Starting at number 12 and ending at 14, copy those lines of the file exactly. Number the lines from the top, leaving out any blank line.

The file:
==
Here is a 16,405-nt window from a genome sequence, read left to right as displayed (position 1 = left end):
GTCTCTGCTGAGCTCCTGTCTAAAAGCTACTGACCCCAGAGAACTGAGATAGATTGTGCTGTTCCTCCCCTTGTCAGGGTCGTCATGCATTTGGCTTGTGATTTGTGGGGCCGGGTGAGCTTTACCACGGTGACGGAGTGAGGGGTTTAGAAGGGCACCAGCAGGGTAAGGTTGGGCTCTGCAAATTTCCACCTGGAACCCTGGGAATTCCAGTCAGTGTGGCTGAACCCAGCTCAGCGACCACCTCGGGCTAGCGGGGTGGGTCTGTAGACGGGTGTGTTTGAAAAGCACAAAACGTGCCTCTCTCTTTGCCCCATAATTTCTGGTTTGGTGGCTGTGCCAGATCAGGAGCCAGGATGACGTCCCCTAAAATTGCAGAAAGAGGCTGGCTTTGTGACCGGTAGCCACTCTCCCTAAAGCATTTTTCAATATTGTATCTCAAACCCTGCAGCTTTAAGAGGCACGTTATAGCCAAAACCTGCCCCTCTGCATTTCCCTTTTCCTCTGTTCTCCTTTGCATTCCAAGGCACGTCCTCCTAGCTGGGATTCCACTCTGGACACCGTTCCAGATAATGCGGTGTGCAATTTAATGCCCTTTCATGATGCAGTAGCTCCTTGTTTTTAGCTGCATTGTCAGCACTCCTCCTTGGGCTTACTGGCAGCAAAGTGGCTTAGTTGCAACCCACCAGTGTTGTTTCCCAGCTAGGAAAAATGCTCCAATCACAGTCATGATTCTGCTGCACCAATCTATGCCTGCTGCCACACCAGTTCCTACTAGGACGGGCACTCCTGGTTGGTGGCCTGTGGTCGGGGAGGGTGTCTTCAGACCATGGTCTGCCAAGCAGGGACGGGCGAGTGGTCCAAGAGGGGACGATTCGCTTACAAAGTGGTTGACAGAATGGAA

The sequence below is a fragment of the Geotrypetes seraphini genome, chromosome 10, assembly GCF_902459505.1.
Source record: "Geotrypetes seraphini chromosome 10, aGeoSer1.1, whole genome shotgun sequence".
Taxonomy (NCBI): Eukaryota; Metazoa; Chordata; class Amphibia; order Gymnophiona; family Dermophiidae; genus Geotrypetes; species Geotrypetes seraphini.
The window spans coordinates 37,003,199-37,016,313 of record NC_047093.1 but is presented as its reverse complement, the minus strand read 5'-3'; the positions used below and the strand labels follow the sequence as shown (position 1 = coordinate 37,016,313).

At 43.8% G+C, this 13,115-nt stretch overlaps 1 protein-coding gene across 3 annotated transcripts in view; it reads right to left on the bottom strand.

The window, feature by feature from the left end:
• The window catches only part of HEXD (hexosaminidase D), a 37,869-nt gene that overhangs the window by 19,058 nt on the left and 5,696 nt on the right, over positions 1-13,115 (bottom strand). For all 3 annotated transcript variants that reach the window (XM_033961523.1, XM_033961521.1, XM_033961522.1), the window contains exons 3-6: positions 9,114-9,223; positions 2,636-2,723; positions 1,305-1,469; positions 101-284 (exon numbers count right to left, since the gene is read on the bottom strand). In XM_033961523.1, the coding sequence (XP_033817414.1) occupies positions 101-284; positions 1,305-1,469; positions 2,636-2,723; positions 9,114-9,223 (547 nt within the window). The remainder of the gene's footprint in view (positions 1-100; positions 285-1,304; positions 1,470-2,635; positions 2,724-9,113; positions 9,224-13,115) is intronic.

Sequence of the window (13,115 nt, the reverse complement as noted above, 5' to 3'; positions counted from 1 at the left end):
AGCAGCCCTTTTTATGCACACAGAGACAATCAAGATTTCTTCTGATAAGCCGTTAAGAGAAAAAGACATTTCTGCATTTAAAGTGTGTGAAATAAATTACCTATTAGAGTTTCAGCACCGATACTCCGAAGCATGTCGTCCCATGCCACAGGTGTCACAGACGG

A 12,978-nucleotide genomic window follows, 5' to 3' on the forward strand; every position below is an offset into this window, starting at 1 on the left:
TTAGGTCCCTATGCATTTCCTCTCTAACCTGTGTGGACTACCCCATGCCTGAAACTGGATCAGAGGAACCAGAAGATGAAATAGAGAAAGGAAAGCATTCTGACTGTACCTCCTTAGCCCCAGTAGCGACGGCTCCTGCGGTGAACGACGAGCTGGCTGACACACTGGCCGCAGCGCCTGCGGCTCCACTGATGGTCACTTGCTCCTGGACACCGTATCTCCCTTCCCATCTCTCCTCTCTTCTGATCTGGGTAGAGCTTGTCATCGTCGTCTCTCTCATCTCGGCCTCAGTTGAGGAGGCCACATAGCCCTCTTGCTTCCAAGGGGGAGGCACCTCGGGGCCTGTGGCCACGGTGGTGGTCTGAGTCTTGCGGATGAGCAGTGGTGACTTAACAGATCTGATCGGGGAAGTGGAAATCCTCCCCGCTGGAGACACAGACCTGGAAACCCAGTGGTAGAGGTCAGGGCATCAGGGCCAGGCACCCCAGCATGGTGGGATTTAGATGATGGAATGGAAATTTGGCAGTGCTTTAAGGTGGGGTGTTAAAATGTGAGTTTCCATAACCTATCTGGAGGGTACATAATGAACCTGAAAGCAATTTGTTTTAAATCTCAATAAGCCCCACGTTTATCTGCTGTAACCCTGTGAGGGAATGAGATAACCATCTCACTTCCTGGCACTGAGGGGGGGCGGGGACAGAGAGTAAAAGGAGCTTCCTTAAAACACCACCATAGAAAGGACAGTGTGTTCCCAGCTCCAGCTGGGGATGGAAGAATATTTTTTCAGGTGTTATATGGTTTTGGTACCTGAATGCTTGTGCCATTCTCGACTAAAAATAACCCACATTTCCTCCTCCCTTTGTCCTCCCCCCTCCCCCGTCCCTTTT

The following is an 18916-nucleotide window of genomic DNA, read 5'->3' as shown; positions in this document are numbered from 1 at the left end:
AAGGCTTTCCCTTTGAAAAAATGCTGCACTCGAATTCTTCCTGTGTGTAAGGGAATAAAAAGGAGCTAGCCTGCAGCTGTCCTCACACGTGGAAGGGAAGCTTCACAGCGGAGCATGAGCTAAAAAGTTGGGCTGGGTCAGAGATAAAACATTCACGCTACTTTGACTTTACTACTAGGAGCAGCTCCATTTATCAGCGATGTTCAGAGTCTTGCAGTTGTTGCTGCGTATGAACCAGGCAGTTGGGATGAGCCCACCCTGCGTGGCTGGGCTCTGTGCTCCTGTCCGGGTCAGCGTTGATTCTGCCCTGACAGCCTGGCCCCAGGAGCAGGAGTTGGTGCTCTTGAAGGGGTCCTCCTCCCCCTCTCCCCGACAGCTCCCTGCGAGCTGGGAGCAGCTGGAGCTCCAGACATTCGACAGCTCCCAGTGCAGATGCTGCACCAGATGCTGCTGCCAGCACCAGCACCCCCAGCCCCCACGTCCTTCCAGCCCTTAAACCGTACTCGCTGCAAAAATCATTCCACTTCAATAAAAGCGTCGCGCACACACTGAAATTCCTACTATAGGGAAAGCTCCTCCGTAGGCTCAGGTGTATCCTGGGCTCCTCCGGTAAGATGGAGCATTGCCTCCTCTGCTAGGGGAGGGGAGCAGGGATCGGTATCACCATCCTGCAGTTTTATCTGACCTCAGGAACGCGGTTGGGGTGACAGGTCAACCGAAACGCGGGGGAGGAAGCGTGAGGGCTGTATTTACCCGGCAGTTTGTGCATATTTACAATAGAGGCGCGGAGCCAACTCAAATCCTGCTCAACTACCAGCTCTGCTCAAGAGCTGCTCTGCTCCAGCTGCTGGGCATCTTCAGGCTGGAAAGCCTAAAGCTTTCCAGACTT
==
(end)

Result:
A 12,978-nucleotide genomic window follows, 5' to 3' on the forward strand; every position below is an offset into this window, starting at 1 on the left:
TTAGGTCCCTATGCATTTCCTCTCTAACCTGTGTGGACTACCCCATGCCTGAAACTGGATCAGAGGAACCAGAAGATGAAATAGAGAAAGGAAAGCATTCTGACTGTACCTCCTTAGCCCCAGTAGCGACGGCTCCTGCGGTGAACGACGAGCTGGCTGACACACTGGCCGCAGCGCCTGCGGCTCCACTGATGGTCACTTGCTCCTGGACACCGTATCTCCCTTCCCATCTCTCCTCTCTTCTGATCTGGGTAGAGCTTGTCATCGTCGTCTCTCTCATCTCGGCCTCAGTTGAGGAGGCCACATAGCCCTCTTGCTTCCAAGGGGGAGGCACCTCGGGGCCTGTGGCCACGGTGGTGGTCTGAGTCTTGCGGATGAGCAGTGGTGACTTAACAGATCTGATCGGGGAAGTGGAAATCCTCCCCGCTGGAGACACAGACCTGGAAACCCAGTGGTAGAGGTCAGGGCATCAGGGCCAGGCACCCCAGCATGGTGGGATTTAGATGATGGAATGGAAATTTGGCAGTGCTTTAAGGTGGGGTGTTAAAATGTGAGTTTCCATAACCTATCTGGAGGGTACATAATGAACCTGAAAGCAATTTGTTTTAAATCTCAATAAGCCCCACGTTTATCTGCTGTAACCCTGTGAGGGAATGAGATAACCATCTCACTTCCTGGCACTGAGGGGGGGCGGGGACAGAGAGTAAAAGGAGCTTCCTTAAAACACCACCATAGAAAGGACAGTGTGTTCCCAGCTCCAGCTGGGGATGGAAGAATATTTTTTCAGGTGTTATATGGTTTTGGTACCTGAATGCTTGTGCCATTCTCGACTAAAAATAACCCACATTTCCTCCTCCCTTTGTCCTCCCCCCTCCCCCGTCCCTTTT

The following is an 18916-nucleotide window of genomic DNA, read 5'->3' as shown; positions in this document are numbered from 1 at the left end: